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What My Five Favourite Films of All Time Can Tell Us About Storytelling

There’s lots I don’t like about Hollywood, but I love film. I think, in another life, I might have wanted to work on a set, even if only in a small supporting role behind the camera. But then, I love storytelling too, and the fantastic thing about novels and poetry is you need no permission or producer to bring it into being! (Of course, the brilliant independent filmmaker Joel Haver would argue that you don't need those for film, either, but that's a huge topic for another time). 

Collaboration and constraint often breed creativity and solutions, and thus films can offer us a very unique narrative insight. Because the screenplay is inherently more disciplined and “formed” than the novel, there’s much we can learn from our film-industry counterparts (and vice-versa, of course).

In this article, I wanted to talk about my five favourite films of all time, and what they—surprisingly—have in common that we can learn from as storytellers. I want to make two things clear, however, before I begin. Firstly, there is a certain film I love that is notably and auspiciously absent from the list. Namely, The Lord of the Rings. The reason for this is twofold. Firstly, I’ve already written so extensively about this film, and the books on which it is based, that it’s probably time for a re-fresh. Secondly, I regard The Lord of the Rings as really being in a category of its own—totally unique and unassailable. So, it wouldn’t appear on a list like this, for it cannot really be compared to anything else! The second thing I want to make you aware of is there will, by necessity, be spoilers for the five films I have chosen, so read on at your own peril if you do not want to know what happens, and want to check out these astonishing films for yourself.

Firstly, I’ll list the films. Then I’ll discuss what links them and what we can learn.

In no particular order:

CALVARY (2014)

Dir: John Michael McDonagh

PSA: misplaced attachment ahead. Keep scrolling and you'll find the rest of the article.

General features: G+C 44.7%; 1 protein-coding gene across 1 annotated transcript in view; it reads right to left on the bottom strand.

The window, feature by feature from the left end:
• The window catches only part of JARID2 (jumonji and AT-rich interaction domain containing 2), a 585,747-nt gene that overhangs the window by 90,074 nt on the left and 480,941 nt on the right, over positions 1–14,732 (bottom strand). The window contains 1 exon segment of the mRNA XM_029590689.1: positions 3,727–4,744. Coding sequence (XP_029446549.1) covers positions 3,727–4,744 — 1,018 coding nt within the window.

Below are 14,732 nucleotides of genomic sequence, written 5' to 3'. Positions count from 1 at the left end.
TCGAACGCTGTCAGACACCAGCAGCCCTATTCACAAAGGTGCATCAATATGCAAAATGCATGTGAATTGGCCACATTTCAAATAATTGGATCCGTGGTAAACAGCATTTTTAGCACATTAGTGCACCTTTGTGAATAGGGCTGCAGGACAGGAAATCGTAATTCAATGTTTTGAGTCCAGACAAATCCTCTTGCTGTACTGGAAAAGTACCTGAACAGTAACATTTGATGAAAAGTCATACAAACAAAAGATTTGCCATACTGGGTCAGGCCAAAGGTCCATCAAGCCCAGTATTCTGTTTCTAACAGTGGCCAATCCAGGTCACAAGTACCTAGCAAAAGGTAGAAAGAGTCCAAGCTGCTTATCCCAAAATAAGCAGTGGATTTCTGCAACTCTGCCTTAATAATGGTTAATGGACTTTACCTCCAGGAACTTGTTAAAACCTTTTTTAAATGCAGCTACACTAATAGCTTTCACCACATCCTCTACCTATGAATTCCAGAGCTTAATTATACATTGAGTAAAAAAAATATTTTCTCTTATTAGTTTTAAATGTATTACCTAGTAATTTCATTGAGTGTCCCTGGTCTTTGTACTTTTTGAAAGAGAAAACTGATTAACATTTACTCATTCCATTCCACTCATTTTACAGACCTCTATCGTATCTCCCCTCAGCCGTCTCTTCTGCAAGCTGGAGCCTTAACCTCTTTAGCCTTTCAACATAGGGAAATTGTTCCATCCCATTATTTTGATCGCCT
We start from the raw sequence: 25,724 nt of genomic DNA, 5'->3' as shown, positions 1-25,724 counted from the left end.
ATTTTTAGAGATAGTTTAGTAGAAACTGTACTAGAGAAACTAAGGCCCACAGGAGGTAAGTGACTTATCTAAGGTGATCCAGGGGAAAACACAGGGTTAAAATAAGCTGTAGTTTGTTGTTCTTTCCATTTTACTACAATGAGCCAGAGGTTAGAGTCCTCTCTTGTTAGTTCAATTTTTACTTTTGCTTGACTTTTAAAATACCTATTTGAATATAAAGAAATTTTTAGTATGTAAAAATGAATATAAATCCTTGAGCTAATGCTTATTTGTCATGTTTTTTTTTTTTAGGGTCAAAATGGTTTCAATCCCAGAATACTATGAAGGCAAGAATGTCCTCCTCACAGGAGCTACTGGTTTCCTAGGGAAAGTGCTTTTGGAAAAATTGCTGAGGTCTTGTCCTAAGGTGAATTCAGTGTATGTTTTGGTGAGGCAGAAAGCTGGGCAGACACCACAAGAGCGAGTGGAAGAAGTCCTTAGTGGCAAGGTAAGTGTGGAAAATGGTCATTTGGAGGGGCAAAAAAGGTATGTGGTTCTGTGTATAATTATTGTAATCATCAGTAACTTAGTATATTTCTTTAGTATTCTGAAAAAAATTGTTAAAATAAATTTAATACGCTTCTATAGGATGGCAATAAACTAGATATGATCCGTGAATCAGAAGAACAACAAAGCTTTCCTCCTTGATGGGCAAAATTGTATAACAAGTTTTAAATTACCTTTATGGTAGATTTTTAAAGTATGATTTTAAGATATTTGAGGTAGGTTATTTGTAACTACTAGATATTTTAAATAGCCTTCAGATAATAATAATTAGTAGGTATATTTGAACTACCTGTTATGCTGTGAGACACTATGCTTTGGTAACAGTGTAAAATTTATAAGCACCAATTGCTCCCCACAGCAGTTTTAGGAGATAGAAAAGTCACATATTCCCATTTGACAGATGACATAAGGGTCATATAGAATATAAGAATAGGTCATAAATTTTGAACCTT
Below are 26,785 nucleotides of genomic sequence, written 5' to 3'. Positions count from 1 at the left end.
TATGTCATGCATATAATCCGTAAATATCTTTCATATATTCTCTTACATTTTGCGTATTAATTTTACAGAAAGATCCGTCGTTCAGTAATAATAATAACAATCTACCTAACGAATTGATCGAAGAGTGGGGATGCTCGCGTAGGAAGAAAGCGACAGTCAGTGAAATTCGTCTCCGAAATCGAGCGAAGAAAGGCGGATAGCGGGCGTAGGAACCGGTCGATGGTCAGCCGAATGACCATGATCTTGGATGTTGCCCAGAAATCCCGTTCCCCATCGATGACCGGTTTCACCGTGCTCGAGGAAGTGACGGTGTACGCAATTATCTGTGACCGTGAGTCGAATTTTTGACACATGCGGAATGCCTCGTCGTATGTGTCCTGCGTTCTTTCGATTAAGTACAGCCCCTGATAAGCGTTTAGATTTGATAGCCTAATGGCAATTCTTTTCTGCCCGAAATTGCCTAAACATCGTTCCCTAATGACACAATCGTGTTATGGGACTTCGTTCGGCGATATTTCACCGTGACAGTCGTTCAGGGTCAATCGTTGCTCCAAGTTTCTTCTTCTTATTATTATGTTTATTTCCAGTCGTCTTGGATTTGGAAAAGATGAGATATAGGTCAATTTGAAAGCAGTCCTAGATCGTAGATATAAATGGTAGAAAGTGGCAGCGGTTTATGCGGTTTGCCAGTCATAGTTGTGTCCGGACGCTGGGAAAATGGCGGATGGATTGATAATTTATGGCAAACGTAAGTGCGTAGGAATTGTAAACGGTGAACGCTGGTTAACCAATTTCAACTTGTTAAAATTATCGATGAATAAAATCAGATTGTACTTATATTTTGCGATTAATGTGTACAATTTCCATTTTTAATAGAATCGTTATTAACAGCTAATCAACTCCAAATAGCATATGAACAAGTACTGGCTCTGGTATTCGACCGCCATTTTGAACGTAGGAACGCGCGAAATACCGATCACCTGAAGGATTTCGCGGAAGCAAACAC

A “good priest”, Father James, is told, in the confession box, that he will be killed in seven days. This astonishing Irish drama follows Father James’ journey he faces his own calvary.

THE FALL (2006)

Dir: Tarsem Singh

Set in 1915, stuntman Roy Walker (Lee Pace) lies paralysed in a hospital bed. Awaiting an uncertain future, he meets another patient, a little girl called Alexandria, and offers to tell her a story in exchange for her fetching him more painkillers… Roy’s intoxicating tale comes to life in Alexandria’s imagination, and the act of storytelling itself becomes transformative for them both.

SILENCE (2016)

Dir: Martin Scorsese

Based on the 1966 novel of the same name by Shūsaku Endō, Silence tells the story of two seventeenth century Jesuit priests who travel to Japan in order to locate their mentor and friend, Father Ferreira, as well as spread the Christian message. However, the Japanese inquisitor, Inigo-Sama, wishes for Christianity to be utterly stamped out from Japanese soil…

KILL BILL VOL 1 & 2 (2003 & 2004)

Dir: Quentin Tarantino

The Bride sets out on a quest for revenge against Bill, her master and former lover, after he shoots her through the head on her wedding day whilst she is still pregnant with his child.

V FOR VENDETTA (2005)

Dir: James McTeigue

Based on the graphic novel by Alan Moore, V For Vendetta is set in a dystopian, totalitarian Britain. But a vigilante, identified only by the codename “V”, has made it his mission to destroy the government.

On the surface, these five films may appear wildly dispirit. We have historical dramas, comicbook adaptations, bloody revenge stories, and fantastical meta-narrative. But in truth, all of these films share three things. I’ll begin with the broadest similarity and progress towards the detail.

1) Astonishing Endings

Not just good endings, nor even great endings, but astonishing endings. You may argue that this is entirely subjective, and to a degree it is, but all five of these films have Act 4 revelations that punch your gut so hard you forget which way is up, and then follow that up with an Act 5 catharsis that feels like spiritual healing.

For example, in Calvary, the final shot of the film is the daughter of Father James, our heroic priest, visiting his killer in prison. The killer looks with astonishment, even terror, through the glass window as she picks up the phone in order to speak with him, a single tear rolling down her face. We know, from an earlier, foreshadowing conversation Father James had with his daughter, that she is going to forgive his killer. This is the ultimate and unexpected triumph of good over evil—borderline shocking in its implications. Yet, isn’t that the quintessence of the Christian spiritual method, to triumph and overcome through mercy, to subjugate through submission?